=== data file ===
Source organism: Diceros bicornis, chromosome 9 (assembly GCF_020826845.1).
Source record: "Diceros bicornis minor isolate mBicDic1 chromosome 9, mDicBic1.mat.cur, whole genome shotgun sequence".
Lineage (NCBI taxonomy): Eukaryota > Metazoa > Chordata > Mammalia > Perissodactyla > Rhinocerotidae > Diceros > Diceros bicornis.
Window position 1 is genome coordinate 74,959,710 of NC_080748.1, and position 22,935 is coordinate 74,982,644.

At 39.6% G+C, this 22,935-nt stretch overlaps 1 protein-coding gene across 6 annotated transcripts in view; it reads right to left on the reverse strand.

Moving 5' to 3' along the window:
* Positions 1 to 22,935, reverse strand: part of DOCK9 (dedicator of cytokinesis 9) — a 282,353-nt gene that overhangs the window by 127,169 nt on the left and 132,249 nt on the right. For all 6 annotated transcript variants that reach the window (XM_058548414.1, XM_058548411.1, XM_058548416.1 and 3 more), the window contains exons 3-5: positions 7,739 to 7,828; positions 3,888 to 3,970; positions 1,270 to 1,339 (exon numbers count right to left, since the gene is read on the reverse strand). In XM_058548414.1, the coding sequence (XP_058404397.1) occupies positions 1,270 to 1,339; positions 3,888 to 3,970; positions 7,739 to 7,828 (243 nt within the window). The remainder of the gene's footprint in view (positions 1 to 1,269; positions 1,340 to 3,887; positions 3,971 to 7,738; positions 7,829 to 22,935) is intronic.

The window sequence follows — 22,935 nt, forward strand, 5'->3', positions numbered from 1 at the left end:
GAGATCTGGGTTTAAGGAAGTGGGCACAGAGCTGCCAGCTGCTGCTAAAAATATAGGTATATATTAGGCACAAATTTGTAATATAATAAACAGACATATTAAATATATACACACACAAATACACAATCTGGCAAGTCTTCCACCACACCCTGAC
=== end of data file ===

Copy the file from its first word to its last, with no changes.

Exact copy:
Source organism: Diceros bicornis, chromosome 9 (assembly GCF_020826845.1).
Source record: "Diceros bicornis minor isolate mBicDic1 chromosome 9, mDicBic1.mat.cur, whole genome shotgun sequence".
Lineage (NCBI taxonomy): Eukaryota > Metazoa > Chordata > Mammalia > Perissodactyla > Rhinocerotidae > Diceros > Diceros bicornis.
Window position 1 is genome coordinate 74,959,710 of NC_080748.1, and position 22,935 is coordinate 74,982,644.

At 39.6% G+C, this 22,935-nt stretch overlaps 1 protein-coding gene across 6 annotated transcripts in view; it reads right to left on the reverse strand.

Moving 5' to 3' along the window:
* Positions 1 to 22,935, reverse strand: part of DOCK9 (dedicator of cytokinesis 9) — a 282,353-nt gene that overhangs the window by 127,169 nt on the left and 132,249 nt on the right. For all 6 annotated transcript variants that reach the window (XM_058548414.1, XM_058548411.1, XM_058548416.1 and 3 more), the window contains exons 3-5: positions 7,739 to 7,828; positions 3,888 to 3,970; positions 1,270 to 1,339 (exon numbers count right to left, since the gene is read on the reverse strand). In XM_058548414.1, the coding sequence (XP_058404397.1) occupies positions 1,270 to 1,339; positions 3,888 to 3,970; positions 7,739 to 7,828 (243 nt within the window). The remainder of the gene's footprint in view (positions 1 to 1,269; positions 1,340 to 3,887; positions 3,971 to 7,738; positions 7,829 to 22,935) is intronic.

The window sequence follows — 22,935 nt, forward strand, 5'->3', positions numbered from 1 at the left end:
GAGATCTGGGTTTAAGGAAGTGGGCACAGAGCTGCCAGCTGCTGCTAAAAATATAGGTATATATTAGGCACAAATTTGTAATATAATAAACAGACATATTAAATATATACACACACAAATACACAATCTGGCAAGTCTTCCACCACACCCTGAC